I am watching my social media feed fill with a singular hashtag, #MeToo. Friends, dear friends, are sharing it. Women in my congregation have been sexually abused or sexually harassed. I didn’t know. They had never shared that with me. Nor would I expect them too.
Yet, there it is, #MeToo.
I am shaking in sadness, anger, rage, and frustration.
My eyes are welling with tears as I think about my friends being treated this way. The lump in my throat is growing as #MeToo pops up next to more and more of my friends.
Then it hits me, my God, my daughter.
What would I do if I saw the #MeToo next to her name? How can I protect her from this terror? Is there some way to keep her from this evil? Has it already happened? Would she know she can tell me? Would my precious daughter trust me enough to share this with me?
What about my son? Have I raised him to know that he is not to be a predator? Does he know that he is not an animal and that women owe him nothing? Will he know to treat women with honor, respect, and kindness? In other words, will he treat them as people, not as objects to be used and discarded?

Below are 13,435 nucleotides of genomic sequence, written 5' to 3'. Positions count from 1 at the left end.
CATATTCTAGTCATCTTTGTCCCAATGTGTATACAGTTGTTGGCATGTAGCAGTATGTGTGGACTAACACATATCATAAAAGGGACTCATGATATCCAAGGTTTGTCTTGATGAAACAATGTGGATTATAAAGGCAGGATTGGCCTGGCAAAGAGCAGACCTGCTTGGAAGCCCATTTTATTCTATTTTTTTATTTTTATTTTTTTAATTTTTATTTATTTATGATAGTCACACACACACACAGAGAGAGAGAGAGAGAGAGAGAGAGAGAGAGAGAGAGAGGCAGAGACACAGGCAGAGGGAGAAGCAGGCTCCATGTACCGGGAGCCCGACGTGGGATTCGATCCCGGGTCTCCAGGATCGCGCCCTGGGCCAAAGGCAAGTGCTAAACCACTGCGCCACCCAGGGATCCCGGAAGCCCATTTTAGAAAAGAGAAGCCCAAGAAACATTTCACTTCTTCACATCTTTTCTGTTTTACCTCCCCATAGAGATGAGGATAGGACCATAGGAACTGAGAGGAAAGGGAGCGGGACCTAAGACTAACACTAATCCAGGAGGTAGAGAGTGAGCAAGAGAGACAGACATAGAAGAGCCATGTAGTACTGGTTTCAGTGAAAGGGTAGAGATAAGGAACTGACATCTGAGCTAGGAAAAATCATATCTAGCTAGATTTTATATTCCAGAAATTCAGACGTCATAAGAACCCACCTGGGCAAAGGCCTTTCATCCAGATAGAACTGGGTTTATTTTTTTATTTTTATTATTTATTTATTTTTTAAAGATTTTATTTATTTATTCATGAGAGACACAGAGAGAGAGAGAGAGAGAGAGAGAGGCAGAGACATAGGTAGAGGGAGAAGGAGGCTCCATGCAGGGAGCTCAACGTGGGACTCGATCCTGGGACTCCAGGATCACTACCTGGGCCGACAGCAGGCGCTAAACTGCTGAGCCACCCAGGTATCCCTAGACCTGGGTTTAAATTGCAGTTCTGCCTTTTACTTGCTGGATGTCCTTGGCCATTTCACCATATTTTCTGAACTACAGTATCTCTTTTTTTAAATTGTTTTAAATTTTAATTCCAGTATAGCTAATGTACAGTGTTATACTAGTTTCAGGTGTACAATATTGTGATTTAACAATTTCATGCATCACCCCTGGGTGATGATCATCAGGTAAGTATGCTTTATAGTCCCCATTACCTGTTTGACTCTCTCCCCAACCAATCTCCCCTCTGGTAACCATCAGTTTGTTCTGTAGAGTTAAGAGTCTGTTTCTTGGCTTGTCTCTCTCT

Do men experience sexual abuse? Yes. Do men experience sexual harassment? Yes. The rate at which we do is so much less than that of women though.
One in three.
1 in 3.
One in three women are sexually abused. Let that sink in. 1 in 3. I can not wrap my mind around this reality. When my daughter has friends over, 1 in 3. When I am with women in my congregation, 1 in 3.
As I look at my son, I know that I must speak into his life. Over and over again, I have to remind him what being a man is all about. Being a man is to control himself. Being a man is to see women as human beings, created in God’s image. Being a man is to protect those around you. Being a man is to stop other men from doing this to women. Being a man is to raise the next generation of men to never do this.
Men, we have to change.
Women, it is not your fault.
To those of you courageously saying, #MeToo, I believe you. It was not your fault.